Author: G.K. Chesterton
10. "And in that very moment, away behind in some far corner of the city, a cock crowed. Shrill and clear he crowed reckoning nothing of wizardry or war, welcoming only the morning that in the sky far above the shadows of death was coming with the dawn."
Author: J.R.R. Tolkien
11. "You cannot disown what is yours. Flung out, there is always the return, the reckoning, the revenge, perhaps the reconciliation. There is always the return. And the wound will take you there."
Author: Jeanette Winterson
12. "My debt to you, Beloved, is one I cannot pay, in any coin of any realm, on any reckoning day."
Author: Jessie B. Rittenhouse
13. "You, too!" it seemed to say, "you, too, shall taste of that peace and that unrest in a searching intimacy with your own self - obscure as we were and as supreme in the face of all the winds andall the seas, in an immensity that receives no impress, preservesno memories, and keeps no reckoning of lives."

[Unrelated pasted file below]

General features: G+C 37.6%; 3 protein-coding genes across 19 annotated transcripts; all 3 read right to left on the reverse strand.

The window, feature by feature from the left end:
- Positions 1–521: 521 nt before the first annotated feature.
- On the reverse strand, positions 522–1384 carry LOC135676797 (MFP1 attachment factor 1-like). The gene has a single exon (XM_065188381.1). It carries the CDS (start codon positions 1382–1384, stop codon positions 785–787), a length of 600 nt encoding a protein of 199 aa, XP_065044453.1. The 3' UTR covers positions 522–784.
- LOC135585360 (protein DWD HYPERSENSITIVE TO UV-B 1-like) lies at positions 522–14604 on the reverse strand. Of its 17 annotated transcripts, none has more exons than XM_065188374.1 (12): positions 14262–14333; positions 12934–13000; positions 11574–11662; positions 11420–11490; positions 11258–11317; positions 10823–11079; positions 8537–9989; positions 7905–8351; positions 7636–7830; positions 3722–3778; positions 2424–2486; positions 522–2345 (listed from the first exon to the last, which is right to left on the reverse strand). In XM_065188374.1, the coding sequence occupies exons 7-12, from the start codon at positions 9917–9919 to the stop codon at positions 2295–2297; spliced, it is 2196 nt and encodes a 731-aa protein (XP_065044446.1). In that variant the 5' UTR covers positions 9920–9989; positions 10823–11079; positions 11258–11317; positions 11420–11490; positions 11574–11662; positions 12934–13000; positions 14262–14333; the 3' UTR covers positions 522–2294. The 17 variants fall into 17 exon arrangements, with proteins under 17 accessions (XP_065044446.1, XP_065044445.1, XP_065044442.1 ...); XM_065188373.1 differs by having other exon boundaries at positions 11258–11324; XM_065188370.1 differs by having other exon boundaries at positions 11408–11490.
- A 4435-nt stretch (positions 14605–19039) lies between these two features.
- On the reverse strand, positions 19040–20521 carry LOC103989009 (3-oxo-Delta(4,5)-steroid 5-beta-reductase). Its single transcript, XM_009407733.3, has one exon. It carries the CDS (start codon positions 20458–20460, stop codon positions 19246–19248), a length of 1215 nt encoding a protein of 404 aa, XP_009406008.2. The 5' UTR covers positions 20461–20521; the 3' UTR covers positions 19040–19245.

Author: Joseph Conrad
14. "But we had with us, to keep and to care for, more than five hundred bruised bodies of men- men made in the image of God, marred by the hand of man and must we say in the name of God? And where is the reckoning for such things? And who is answerable? One might almost shrink from the sound of his own voice, which had launched into the palpitating air words of order- do we call it? - fraught with such ruin. Was it God's command we heard or His forgiveness we must forever implore?"
Author: Joshua Lawrence Chamberlain
15. "Men are always the last to ken what women know by sniffing the air. That's why God gave bodily might to Adam, to balance the inequities of strength. For if Eve had been given the power to serve her cunning and cruelty, there would have been a terrible reckoning for all mandkind, and the archangel would have trod on Adam's heels to escape paradise unsinged."
Author: Kathleen Kent
16. "There is a time of reckoning in all our lives."
Author: Lorna Luft